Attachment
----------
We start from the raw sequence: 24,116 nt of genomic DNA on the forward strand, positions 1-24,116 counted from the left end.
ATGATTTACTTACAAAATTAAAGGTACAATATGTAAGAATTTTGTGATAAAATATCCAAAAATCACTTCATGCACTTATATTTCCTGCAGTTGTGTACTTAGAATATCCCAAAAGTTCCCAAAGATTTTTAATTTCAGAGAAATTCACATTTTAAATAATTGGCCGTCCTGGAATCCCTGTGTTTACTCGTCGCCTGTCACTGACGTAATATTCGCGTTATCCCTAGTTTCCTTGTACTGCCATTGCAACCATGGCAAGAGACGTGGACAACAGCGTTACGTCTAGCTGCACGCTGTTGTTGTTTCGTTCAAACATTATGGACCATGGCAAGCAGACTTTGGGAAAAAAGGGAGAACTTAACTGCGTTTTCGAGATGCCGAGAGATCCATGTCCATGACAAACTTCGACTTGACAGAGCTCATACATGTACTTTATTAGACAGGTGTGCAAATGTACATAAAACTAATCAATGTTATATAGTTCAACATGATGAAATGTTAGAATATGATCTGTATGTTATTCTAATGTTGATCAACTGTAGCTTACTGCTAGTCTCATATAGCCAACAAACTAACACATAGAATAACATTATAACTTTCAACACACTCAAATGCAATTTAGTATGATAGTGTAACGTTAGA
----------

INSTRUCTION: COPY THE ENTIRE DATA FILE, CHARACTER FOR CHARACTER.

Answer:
We start from the raw sequence: 24,116 nt of genomic DNA on the forward strand, positions 1-24,116 counted from the left end.
ATGATTTACTTACAAAATTAAAGGTACAATATGTAAGAATTTTGTGATAAAATATCCAAAAATCACTTCATGCACTTATATTTCCTGCAGTTGTGTACTTAGAATATCCCAAAAGTTCCCAAAGATTTTTAATTTCAGAGAAATTCACATTTTAAATAATTGGCCGTCCTGGAATCCCTGTGTTTACTCGTCGCCTGTCACTGACGTAATATTCGCGTTATCCCTAGTTTCCTTGTACTGCCATTGCAACCATGGCAAGAGACGTGGACAACAGCGTTACGTCTAGCTGCACGCTGTTGTTGTTTCGTTCAAACATTATGGACCATGGCAAGCAGACTTTGGGAAAAAAGGGAGAACTTAACTGCGTTTTCGAGATGCCGAGAGATCCATGTCCATGACAAACTTCGACTTGACAGAGCTCATACATGTACTTTATTAGACAGGTGTGCAAATGTACATAAAACTAATCAATGTTATATAGTTCAACATGATGAAATGTTAGAATATGATCTGTATGTTATTCTAATGTTGATCAACTGTAGCTTACTGCTAGTCTCATATAGCCAACAAACTAACACATAGAATAACATTATAACTTTCAACACACTCAAATGCAATTTAGTATGATAGTGTAACGTTAGA